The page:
Happy New Year everyone--a time when everyone seems to be a pitching a diet plan.

From Charles Barkley to Mariah Carey and Marie Osmond--everyone wants your weight loss business--but what about just eating on a schedule?

Sounds kind of old fashioned but Baylor-Irving Dr. Douglas Cluff said it works because it's not a diet.

 "One of my biggest mantras is don't do anything to lose weight that you can't do for the rest of your life,” Dr. Cluff said. “That's a diet and diets fail."

Dr. Cluff goes over a weight loss checklist with patients which include a pledge to never go on another diet.

Dr. Cluff said eating on a schedule is not the same as eating numerous small meals all day and that eating as many as six or seven small meals a day doesn't leave people feeling satisfied.



"That's the downfall, plus you think you've been good, hey, I've been doing well so hey I can eat, I deserve that for I can afford that from a metabolic standpoint."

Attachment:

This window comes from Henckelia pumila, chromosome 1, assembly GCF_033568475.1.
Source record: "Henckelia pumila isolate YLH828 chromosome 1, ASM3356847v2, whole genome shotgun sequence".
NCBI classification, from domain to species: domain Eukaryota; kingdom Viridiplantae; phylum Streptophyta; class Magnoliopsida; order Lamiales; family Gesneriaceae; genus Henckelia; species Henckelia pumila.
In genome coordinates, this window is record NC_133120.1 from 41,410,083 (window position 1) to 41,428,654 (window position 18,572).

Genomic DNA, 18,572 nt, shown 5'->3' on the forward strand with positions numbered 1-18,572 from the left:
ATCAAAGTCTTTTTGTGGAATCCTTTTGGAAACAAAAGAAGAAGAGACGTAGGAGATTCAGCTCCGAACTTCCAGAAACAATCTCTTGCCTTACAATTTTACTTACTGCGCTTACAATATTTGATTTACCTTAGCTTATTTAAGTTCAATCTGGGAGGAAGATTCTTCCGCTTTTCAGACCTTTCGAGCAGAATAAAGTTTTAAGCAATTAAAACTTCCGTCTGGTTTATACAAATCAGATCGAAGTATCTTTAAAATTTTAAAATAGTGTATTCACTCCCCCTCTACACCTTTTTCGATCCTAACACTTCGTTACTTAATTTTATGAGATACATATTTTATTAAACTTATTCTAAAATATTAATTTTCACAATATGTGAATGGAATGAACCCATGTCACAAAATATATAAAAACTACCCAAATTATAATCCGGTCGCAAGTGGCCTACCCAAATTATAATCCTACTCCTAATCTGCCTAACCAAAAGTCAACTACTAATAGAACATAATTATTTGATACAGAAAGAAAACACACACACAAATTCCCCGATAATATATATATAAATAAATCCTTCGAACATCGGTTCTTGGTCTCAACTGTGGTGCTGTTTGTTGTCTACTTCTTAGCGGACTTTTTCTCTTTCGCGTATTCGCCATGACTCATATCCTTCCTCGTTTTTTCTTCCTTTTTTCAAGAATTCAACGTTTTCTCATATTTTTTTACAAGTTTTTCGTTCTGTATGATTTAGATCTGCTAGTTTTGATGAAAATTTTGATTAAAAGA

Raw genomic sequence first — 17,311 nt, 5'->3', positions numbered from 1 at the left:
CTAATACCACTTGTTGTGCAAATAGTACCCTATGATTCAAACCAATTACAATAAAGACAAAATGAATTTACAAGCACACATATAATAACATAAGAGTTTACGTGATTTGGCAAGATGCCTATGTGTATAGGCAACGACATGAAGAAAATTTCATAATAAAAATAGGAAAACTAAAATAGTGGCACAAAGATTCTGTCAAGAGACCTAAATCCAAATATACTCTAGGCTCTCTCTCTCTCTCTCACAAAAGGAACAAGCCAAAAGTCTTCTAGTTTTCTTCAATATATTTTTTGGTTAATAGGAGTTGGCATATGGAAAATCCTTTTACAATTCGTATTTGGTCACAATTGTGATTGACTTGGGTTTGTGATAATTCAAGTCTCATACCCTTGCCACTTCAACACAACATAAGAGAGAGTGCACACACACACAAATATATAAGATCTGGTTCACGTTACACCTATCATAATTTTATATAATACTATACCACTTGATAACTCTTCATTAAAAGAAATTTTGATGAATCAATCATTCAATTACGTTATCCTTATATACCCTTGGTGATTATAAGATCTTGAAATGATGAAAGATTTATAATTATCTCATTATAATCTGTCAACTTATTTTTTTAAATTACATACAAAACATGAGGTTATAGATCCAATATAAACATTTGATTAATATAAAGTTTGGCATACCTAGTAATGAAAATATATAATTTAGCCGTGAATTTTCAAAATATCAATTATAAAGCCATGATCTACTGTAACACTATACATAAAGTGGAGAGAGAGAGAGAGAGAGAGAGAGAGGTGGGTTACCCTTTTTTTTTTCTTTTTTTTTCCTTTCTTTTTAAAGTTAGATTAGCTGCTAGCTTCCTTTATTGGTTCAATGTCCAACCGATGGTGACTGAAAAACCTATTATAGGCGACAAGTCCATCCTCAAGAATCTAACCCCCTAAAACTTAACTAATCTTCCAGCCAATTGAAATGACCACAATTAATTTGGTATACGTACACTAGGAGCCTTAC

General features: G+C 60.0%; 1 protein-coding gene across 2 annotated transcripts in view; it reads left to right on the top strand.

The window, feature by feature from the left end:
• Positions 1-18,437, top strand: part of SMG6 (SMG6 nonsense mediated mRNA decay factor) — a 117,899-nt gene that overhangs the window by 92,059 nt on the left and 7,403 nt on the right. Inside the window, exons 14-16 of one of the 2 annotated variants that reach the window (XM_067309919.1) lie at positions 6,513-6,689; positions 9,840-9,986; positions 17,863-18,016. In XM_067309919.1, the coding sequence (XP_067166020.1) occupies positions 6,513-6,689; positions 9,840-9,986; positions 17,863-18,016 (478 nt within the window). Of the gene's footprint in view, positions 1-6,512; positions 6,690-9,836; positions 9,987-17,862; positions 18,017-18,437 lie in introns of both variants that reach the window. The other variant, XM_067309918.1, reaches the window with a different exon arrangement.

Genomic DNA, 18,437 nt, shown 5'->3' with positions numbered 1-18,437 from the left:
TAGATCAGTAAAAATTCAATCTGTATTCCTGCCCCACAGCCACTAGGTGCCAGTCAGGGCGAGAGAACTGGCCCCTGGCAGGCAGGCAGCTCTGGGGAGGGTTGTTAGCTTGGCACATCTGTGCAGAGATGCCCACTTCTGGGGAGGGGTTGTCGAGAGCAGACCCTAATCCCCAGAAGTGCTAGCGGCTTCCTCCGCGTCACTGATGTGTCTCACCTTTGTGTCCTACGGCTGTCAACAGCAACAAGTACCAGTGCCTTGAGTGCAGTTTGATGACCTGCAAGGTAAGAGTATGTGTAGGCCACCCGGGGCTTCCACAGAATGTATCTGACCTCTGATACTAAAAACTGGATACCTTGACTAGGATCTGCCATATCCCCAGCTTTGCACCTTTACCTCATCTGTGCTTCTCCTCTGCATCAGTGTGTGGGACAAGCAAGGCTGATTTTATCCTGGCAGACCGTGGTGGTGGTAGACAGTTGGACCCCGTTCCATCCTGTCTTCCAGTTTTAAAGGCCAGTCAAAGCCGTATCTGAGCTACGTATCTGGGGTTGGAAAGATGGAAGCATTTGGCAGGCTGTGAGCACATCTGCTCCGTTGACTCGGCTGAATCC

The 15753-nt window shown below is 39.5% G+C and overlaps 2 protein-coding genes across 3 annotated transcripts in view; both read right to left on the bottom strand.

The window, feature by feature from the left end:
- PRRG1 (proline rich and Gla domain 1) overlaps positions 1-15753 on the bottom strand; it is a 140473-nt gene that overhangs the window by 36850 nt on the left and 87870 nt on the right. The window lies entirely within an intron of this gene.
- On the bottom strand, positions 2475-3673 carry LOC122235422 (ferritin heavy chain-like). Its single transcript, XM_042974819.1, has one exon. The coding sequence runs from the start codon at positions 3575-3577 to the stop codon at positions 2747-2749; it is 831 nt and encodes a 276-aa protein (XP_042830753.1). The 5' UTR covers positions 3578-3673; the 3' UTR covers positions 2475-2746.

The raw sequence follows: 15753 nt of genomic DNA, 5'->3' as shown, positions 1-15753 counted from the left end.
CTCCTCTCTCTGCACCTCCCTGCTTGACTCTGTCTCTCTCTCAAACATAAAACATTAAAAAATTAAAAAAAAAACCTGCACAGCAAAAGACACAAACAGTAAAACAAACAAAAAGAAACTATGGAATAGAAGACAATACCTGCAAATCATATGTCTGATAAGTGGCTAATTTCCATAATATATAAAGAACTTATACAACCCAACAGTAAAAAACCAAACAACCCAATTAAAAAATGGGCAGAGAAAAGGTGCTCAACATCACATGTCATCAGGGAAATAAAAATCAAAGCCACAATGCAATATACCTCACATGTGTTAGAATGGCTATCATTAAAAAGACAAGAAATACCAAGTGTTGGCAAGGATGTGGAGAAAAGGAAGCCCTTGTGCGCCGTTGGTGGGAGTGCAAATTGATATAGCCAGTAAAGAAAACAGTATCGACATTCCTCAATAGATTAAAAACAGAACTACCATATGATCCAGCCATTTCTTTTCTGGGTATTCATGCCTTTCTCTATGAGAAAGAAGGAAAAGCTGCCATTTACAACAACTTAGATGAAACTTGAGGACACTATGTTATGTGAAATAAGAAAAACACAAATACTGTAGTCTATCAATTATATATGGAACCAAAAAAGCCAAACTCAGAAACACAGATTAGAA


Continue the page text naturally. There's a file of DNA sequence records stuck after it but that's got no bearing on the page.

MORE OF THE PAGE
Dr. Cluff added that people can actually gain weight.



Karan Scaife said she’s tried the small meal plan and diet pills but realized that pills could make her blood pressure rise and the only thing harder than planning three meals a day is planning six.

"Probably by dinner time I do find myself doing that,” Karen said. “I do over-indulge myself more than I should."

Dr. Cluff said people do lose weight on diet plans but when they stop buying the food or drop out of the club the weight loss ends.

"As long as you're relying on somebody else to do the work for you, you'll never have long term success," Dr. Cluff said.

As for Karan--she's switching from eating small meals and snacks all day to three squares and a snack--she hopes that in 2012 less is more.

"I do want to try to do something new, something different that will work a little better for me." Karan said.